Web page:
You may have been an all-star student in undergrad, but if you can’t demonstrate a certain level of professionalism in the workplace, you probably won’t be holding on to your first job for very long. One of the most common problems facing graduates just entering the job market is that they have little to no professional experience, and consequently don’t have much real-world experience around professionalism, meeting etiquette, and how to behave in the office.
Check out our in-depth guide on developing a level of professionalism and office etiquette that will not only cement your position at the company but also increase your value to your employer.
I’m sure you’ve heard many times that without an internship, you’re not going to find a job in your desired field. While there is some truth to this (without experience it’s much harder to find a full-time job), there may also be ways that your internship is actually preventing you from getting the necessary experience.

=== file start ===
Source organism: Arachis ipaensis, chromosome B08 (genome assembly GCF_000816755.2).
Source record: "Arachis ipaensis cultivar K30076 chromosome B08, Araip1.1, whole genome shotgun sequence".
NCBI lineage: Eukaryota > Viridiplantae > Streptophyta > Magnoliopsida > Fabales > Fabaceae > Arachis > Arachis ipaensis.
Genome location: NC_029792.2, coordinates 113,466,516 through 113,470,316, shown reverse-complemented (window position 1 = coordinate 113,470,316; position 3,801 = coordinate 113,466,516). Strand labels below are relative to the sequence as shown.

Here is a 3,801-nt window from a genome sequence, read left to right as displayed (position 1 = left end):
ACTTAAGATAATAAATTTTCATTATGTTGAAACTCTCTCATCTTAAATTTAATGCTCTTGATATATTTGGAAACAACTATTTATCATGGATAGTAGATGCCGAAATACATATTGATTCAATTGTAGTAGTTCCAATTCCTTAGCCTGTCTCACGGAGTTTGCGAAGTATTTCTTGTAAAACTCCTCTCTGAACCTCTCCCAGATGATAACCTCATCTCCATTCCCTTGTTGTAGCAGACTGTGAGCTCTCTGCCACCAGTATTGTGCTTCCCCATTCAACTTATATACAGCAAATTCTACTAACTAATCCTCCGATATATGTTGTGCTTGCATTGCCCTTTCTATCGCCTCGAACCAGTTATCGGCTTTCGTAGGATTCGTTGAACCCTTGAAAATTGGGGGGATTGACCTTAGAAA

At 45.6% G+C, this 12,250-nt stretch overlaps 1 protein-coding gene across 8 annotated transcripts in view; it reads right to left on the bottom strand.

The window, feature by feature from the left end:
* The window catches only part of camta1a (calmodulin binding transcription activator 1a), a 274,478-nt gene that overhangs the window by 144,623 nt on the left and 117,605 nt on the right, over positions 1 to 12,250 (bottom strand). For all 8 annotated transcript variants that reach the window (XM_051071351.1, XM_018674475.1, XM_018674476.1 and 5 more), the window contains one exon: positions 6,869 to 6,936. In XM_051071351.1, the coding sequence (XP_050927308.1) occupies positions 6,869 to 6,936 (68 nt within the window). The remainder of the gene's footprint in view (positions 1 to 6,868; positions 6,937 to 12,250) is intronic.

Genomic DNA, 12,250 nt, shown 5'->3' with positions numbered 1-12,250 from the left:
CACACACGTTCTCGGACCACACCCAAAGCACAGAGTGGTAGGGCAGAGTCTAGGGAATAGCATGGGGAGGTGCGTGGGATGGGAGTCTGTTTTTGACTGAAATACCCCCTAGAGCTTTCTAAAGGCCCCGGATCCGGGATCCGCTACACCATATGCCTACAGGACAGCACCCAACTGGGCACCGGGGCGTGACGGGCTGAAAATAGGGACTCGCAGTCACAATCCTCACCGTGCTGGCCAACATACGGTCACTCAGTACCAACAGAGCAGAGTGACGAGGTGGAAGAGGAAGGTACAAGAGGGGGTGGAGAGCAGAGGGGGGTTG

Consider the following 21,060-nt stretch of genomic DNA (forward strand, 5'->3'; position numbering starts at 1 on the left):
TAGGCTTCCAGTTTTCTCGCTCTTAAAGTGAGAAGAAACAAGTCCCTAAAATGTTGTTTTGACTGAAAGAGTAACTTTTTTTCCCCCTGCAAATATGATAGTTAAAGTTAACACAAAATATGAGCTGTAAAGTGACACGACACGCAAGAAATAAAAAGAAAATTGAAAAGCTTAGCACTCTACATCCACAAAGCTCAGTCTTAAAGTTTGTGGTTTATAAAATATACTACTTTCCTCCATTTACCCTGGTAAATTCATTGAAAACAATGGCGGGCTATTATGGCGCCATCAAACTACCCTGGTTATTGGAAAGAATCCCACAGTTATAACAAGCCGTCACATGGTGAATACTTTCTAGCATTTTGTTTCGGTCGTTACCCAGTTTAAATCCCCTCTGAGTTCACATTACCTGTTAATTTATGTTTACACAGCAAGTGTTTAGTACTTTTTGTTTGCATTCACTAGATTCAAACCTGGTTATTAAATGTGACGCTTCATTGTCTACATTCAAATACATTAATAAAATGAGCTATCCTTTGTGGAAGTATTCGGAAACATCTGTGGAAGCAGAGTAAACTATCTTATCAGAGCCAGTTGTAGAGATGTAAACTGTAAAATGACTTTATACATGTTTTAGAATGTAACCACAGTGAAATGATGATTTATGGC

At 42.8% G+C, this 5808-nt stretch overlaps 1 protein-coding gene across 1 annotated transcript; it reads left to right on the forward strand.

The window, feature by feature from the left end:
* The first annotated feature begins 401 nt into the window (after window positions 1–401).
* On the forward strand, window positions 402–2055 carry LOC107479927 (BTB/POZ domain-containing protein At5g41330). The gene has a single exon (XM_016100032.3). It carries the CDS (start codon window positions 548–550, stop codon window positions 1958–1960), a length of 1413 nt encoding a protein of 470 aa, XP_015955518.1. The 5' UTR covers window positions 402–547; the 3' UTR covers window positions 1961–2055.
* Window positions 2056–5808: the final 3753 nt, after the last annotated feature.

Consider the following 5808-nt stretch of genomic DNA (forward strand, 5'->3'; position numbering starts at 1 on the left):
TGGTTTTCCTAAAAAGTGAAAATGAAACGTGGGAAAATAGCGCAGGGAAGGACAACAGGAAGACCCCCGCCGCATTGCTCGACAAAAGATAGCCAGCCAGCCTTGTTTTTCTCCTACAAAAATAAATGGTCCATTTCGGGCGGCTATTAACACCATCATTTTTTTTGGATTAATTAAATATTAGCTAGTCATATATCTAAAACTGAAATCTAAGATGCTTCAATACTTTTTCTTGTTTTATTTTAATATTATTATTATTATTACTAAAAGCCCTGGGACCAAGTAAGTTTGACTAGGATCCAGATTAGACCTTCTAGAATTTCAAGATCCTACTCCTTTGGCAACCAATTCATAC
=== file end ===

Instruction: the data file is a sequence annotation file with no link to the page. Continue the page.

Before you commit to a business and become their summer or school year intern (or if you already are), watch out for these signs that the position may actually hurt your career.
Applying to any job can be stressful and full of pitfalls. No one is a fan of the anxiety, stress, and unwritten rules of the job search and application process regardless of how well qualified they are. Applying to a startup is similar in some respects to a standard company, but there are also major differences that you should consider before you look into applying for a startup job.
When people think of liberal arts they most commonly think of majors like history, literature, writing, language, or philosophy. All of these hold weight when applying for a job; companies will always need people that know a second language, can write a terrific white paper, or reason with clients as a sharp, analytical thinker.